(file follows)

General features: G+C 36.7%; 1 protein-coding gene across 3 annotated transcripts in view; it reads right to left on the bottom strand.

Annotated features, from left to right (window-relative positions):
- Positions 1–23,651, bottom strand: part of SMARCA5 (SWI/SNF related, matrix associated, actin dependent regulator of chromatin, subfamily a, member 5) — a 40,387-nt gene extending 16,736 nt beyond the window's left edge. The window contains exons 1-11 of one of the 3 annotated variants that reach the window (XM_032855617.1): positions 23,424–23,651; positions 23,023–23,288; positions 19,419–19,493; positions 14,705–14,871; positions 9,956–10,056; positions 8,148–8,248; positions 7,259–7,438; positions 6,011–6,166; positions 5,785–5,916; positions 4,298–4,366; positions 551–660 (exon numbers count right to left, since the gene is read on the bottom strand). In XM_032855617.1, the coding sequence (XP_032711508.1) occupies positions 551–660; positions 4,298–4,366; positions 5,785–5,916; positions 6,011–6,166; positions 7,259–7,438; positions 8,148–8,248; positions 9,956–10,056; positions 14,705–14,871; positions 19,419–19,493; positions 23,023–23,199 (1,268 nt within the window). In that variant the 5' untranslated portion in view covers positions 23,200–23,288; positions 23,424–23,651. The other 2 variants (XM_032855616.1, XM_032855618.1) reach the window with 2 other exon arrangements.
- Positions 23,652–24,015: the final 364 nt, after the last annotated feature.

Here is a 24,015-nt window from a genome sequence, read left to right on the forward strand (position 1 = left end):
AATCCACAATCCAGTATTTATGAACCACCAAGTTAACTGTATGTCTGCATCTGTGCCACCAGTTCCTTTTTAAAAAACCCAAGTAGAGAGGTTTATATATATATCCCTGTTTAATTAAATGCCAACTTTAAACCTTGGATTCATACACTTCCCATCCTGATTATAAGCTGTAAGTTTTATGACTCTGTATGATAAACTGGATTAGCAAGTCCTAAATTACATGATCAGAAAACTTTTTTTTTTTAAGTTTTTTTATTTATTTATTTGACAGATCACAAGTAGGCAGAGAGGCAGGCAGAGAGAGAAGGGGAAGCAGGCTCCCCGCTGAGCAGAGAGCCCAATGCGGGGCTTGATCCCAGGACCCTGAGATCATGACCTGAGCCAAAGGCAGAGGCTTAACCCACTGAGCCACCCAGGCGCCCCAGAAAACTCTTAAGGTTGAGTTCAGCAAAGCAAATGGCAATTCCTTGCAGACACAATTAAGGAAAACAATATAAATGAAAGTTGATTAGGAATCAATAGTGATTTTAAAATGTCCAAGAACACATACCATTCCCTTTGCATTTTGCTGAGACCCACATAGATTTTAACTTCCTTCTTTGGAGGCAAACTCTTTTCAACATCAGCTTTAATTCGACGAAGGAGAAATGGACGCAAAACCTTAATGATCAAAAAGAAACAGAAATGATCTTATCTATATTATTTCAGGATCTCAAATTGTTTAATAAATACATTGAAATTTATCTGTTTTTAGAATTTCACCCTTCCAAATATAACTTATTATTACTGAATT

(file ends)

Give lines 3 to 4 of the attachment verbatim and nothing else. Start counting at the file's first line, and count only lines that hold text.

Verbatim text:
- Positions 1–23,651, bottom strand: part of SMARCA5 (SWI/SNF related, matrix associated, actin dependent regulator of chromatin, subfamily a, member 5) — a 40,387-nt gene extending 16,736 nt beyond the window's left edge. The window contains exons 1-11 of one of the 3 annotated variants that reach the window (XM_032855617.1): positions 23,424–23,651; positions 23,023–23,288; positions 19,419–19,493; positions 14,705–14,871; positions 9,956–10,056; positions 8,148–8,248; positions 7,259–7,438; positions 6,011–6,166; positions 5,785–5,916; positions 4,298–4,366; positions 551–660 (exon numbers count right to left, since the gene is read on the bottom strand). In XM_032855617.1, the coding sequence (XP_032711508.1) occupies positions 551–660; positions 4,298–4,366; positions 5,785–5,916; positions 6,011–6,166; positions 7,259–7,438; positions 8,148–8,248; positions 9,956–10,056; positions 14,705–14,871; positions 19,419–19,493; positions 23,023–23,199 (1,268 nt within the window). In that variant the 5' untranslated portion in view covers positions 23,200–23,288; positions 23,424–23,651. The other 2 variants (XM_032855616.1, XM_032855618.1) reach the window with 2 other exon arrangements.
- Positions 23,652–24,015: the final 364 nt, after the last annotated feature.